I think MACs(or authenticated modes like CCM) don't fit the situation in the first place. Since they only have a single to sign and verify since it allows anybody who can read the file to fake MACs. It's also non trivial to create chunked MACs (they didn't do so well in that department, as you already noted). TahoeLAFS uses a signed tree hash for this, which is far superior IMO. That way you can have separate read&write keys, and no mixing attacks are possible. –  CodesInChaos Jan 21 '13 at 16:24
    
@ThomasPornin What do you consider "careful handling of the keys" as stated in your 3rd paragraph? How do you properly handle the keys? For example, if there is a database table with fileID and fileKey columns, and we encrypt the symmetric key prior to saving into fileKey. We encrypt/decrypt it by sending the row for processing over API (SOA) to a CryptoBox (poor man's HSM), which contains the master cryptographic key. Encryption/decryption happens there. Is this considered secure? Should we also use HMAC on fileKey? –  Matrix Jan 23 '13 at 21:49
    
@Matrix: key management is a very large subject... Here, the per-file keys must be generated with a strong enough PRNG, and stored in a master key file (which is password-encrypted), with all due MAC to prevent an attacker from altering a key, or swapping keys around. This has ramifications in how they make the link between files and keys, and that does not seem to be completely specified. The currently published Web pages give some idea about what they do, but are nowhere near anything which I would call "a decent specification". –  Thomas Pornin Jan 23 '13 at 22:03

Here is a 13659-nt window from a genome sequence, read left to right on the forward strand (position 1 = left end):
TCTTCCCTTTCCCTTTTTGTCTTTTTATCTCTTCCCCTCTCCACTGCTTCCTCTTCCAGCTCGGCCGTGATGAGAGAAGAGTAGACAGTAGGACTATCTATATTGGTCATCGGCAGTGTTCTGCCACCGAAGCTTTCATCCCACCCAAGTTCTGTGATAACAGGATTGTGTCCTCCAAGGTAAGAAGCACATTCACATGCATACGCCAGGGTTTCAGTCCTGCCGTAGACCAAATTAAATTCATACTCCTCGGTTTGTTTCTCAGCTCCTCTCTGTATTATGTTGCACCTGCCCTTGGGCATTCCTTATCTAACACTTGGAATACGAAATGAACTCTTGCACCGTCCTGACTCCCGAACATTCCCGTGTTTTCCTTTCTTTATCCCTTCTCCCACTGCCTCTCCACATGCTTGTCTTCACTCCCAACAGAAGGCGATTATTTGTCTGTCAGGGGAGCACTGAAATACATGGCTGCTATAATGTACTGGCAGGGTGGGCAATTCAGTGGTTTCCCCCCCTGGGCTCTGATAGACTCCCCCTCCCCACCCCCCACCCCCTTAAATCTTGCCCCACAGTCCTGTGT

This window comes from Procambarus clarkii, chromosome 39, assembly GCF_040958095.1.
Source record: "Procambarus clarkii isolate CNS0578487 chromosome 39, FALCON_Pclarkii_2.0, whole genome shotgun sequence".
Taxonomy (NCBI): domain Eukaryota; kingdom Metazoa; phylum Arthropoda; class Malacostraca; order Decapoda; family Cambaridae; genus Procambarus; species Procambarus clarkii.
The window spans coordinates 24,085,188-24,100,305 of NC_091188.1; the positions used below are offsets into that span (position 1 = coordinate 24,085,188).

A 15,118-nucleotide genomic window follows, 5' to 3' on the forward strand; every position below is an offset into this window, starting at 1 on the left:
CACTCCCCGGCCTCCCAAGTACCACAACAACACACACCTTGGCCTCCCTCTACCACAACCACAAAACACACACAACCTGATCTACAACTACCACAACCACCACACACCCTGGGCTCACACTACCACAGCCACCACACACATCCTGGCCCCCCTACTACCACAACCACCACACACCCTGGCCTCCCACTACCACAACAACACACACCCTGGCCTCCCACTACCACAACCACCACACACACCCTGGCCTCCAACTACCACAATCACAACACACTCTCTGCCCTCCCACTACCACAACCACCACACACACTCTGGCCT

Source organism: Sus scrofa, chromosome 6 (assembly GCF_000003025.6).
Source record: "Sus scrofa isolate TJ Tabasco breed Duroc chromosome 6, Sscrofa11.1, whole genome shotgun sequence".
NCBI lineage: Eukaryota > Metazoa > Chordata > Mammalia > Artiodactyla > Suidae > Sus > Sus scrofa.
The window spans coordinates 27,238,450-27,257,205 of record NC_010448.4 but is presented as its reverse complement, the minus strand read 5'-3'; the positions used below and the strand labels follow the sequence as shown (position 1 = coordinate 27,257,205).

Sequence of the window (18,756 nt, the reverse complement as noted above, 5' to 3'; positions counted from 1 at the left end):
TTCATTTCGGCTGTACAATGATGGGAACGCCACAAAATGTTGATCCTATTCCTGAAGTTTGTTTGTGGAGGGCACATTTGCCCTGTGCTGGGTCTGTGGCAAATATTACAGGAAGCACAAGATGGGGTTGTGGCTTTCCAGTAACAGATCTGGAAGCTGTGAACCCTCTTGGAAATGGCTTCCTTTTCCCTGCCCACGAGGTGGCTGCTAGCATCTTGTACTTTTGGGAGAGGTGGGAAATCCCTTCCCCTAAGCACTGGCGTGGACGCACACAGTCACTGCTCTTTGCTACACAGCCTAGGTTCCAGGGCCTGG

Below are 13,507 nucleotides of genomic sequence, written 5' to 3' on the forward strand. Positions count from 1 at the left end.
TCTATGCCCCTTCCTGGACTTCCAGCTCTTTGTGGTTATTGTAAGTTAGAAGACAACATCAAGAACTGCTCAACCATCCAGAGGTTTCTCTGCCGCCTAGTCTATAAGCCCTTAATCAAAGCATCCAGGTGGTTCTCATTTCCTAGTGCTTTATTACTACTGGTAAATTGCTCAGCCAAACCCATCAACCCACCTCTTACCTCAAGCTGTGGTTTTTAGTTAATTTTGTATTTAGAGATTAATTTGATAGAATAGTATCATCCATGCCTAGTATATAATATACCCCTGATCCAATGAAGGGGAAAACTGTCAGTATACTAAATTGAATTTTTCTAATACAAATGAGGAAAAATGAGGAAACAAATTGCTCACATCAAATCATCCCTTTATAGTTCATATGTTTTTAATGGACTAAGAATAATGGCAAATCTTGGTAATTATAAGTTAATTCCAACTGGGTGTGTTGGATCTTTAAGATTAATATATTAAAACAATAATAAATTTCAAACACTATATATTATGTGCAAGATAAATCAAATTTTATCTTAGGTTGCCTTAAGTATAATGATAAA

it looks like there is press today outlining security flaws with the security approach taken by Mega, see this article that makes comment on the research by Alan Woodward.

Summary of the main flaws:

  1. key length for the SSL key
  2. Trust in the Mega admins that keys couldn't be captured by a server change in the javascript
  3. predictable random number generation
  4. lost password = lost data
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I don't agree with lost password = lost data. That's just the nature of the beast, you can't avoid this when using encryption. –  Null Jan 28 '13 at 20:37
    
Mega themselves recognise the "lost passwd = lost data" issue and are coming up with a system to allow users to recover data using a key export feature. Check out: gizmodo.com/5978164/… –  Callum Wilson Jan 29 '13 at 13:13

Encryption alone will not secure your information no matter what MEGA or anyone else says. I would imagine MEGA is using the same encryption as everyone else. Likely Full Disk Encryption (FDE / AES) for data at rest in the MEGA cloud combined with Internet Protocol Security (IPsec) that secures the communication between the PC / MEGA cloud storage. Both forms of encryption utilize 128bit or 256bit keys.

The sad news is 128bit or 256bit encryption have both been hacked. In fact, recently some Israel hackers broke the GSM 128bit key in 2 hours. So brute force hacking is one challenge (that's running sequential numbers until you get a match) or by breaking into the key store located in the destination box. FDE works by using a key-store that is embedded in memory. Break into the memory you get the key used for unlocking. So there are a couple ways good hackers can break encryption. The good news is most encrypted data keeps out about 90% of the population. However, it's the 10% that you have to worry about. :)